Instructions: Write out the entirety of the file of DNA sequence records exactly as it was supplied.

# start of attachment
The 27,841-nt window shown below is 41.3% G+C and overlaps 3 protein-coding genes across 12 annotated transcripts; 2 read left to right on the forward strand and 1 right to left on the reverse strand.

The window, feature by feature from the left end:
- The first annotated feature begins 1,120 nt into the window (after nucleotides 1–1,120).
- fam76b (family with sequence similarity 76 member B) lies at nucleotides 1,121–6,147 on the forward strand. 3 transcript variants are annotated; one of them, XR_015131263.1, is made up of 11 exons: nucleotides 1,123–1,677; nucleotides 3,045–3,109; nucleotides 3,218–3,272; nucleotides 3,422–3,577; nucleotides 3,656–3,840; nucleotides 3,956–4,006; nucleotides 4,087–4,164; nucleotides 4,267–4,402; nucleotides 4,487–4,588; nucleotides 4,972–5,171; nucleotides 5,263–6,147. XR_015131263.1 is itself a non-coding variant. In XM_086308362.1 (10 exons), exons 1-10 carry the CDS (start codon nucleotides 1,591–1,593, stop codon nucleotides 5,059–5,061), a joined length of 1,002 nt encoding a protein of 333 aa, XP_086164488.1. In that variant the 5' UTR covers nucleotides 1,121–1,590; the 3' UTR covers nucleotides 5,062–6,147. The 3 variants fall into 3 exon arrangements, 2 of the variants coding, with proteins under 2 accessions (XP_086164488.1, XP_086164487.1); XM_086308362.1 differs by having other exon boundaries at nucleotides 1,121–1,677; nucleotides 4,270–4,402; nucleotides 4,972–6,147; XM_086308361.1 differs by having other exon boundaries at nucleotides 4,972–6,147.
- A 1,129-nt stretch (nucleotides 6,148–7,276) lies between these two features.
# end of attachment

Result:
The 27,841-nt window shown below is 41.3% G+C and overlaps 3 protein-coding genes across 12 annotated transcripts; 2 read left to right on the forward strand and 1 right to left on the reverse strand.

The window, feature by feature from the left end:
- The first annotated feature begins 1,120 nt into the window (after nucleotides 1–1,120).
- fam76b (family with sequence similarity 76 member B) lies at nucleotides 1,121–6,147 on the forward strand. 3 transcript variants are annotated; one of them, XR_015131263.1, is made up of 11 exons: nucleotides 1,123–1,677; nucleotides 3,045–3,109; nucleotides 3,218–3,272; nucleotides 3,422–3,577; nucleotides 3,656–3,840; nucleotides 3,956–4,006; nucleotides 4,087–4,164; nucleotides 4,267–4,402; nucleotides 4,487–4,588; nucleotides 4,972–5,171; nucleotides 5,263–6,147. XR_015131263.1 is itself a non-coding variant. In XM_086308362.1 (10 exons), exons 1-10 carry the CDS (start codon nucleotides 1,591–1,593, stop codon nucleotides 5,059–5,061), a joined length of 1,002 nt encoding a protein of 333 aa, XP_086164488.1. In that variant the 5' UTR covers nucleotides 1,121–1,590; the 3' UTR covers nucleotides 5,062–6,147. The 3 variants fall into 3 exon arrangements, 2 of the variants coding, with proteins under 2 accessions (XP_086164488.1, XP_086164487.1); XM_086308362.1 differs by having other exon boundaries at nucleotides 1,121–1,677; nucleotides 4,270–4,402; nucleotides 4,972–6,147; XM_086308361.1 differs by having other exon boundaries at nucleotides 4,972–6,147.
- A 1,129-nt stretch (nucleotides 6,148–7,276) lies between these two features.